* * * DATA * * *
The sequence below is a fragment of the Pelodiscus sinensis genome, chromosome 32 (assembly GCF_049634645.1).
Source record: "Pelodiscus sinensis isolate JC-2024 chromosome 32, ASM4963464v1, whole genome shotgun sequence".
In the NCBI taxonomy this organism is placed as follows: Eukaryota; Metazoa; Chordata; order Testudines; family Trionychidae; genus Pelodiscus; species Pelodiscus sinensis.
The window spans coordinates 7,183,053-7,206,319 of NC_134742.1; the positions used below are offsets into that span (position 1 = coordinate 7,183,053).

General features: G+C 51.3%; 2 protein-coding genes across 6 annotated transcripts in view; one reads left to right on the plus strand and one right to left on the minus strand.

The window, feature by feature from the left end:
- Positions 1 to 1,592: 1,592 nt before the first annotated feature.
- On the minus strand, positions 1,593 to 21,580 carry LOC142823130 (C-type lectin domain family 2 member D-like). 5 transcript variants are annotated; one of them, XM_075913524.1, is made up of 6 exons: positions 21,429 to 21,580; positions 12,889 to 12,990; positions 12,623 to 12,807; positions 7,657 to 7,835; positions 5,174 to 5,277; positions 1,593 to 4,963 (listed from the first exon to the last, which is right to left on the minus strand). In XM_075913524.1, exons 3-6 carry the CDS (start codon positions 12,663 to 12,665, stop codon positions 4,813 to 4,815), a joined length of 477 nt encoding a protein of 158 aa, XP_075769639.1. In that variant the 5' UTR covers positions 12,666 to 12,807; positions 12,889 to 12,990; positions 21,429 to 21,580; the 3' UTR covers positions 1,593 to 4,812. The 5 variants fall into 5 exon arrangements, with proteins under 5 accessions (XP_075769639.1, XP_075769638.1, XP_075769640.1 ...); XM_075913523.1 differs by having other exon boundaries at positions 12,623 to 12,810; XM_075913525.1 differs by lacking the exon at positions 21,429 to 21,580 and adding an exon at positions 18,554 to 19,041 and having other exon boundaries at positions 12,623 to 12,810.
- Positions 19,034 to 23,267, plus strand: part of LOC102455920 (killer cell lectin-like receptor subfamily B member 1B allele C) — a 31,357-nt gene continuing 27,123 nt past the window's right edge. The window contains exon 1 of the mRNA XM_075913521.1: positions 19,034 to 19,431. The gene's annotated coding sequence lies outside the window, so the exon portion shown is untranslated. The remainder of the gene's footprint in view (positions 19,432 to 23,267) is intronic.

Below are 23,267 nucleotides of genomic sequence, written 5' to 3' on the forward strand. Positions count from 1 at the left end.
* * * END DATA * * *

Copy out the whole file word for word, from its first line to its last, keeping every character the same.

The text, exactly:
The sequence below is a fragment of the Pelodiscus sinensis genome, chromosome 32 (assembly GCF_049634645.1).
Source record: "Pelodiscus sinensis isolate JC-2024 chromosome 32, ASM4963464v1, whole genome shotgun sequence".
In the NCBI taxonomy this organism is placed as follows: Eukaryota; Metazoa; Chordata; order Testudines; family Trionychidae; genus Pelodiscus; species Pelodiscus sinensis.
The window spans coordinates 7,183,053-7,206,319 of NC_134742.1; the positions used below are offsets into that span (position 1 = coordinate 7,183,053).

General features: G+C 51.3%; 2 protein-coding genes across 6 annotated transcripts in view; one reads left to right on the plus strand and one right to left on the minus strand.

The window, feature by feature from the left end:
- Positions 1 to 1,592: 1,592 nt before the first annotated feature.
- On the minus strand, positions 1,593 to 21,580 carry LOC142823130 (C-type lectin domain family 2 member D-like). 5 transcript variants are annotated; one of them, XM_075913524.1, is made up of 6 exons: positions 21,429 to 21,580; positions 12,889 to 12,990; positions 12,623 to 12,807; positions 7,657 to 7,835; positions 5,174 to 5,277; positions 1,593 to 4,963 (listed from the first exon to the last, which is right to left on the minus strand). In XM_075913524.1, exons 3-6 carry the CDS (start codon positions 12,663 to 12,665, stop codon positions 4,813 to 4,815), a joined length of 477 nt encoding a protein of 158 aa, XP_075769639.1. In that variant the 5' UTR covers positions 12,666 to 12,807; positions 12,889 to 12,990; positions 21,429 to 21,580; the 3' UTR covers positions 1,593 to 4,812. The 5 variants fall into 5 exon arrangements, with proteins under 5 accessions (XP_075769639.1, XP_075769638.1, XP_075769640.1 ...); XM_075913523.1 differs by having other exon boundaries at positions 12,623 to 12,810; XM_075913525.1 differs by lacking the exon at positions 21,429 to 21,580 and adding an exon at positions 18,554 to 19,041 and having other exon boundaries at positions 12,623 to 12,810.
- Positions 19,034 to 23,267, plus strand: part of LOC102455920 (killer cell lectin-like receptor subfamily B member 1B allele C) — a 31,357-nt gene continuing 27,123 nt past the window's right edge. The window contains exon 1 of the mRNA XM_075913521.1: positions 19,034 to 19,431. The gene's annotated coding sequence lies outside the window, so the exon portion shown is untranslated. The remainder of the gene's footprint in view (positions 19,432 to 23,267) is intronic.

Below are 23,267 nucleotides of genomic sequence, written 5' to 3' on the forward strand. Positions count from 1 at the left end.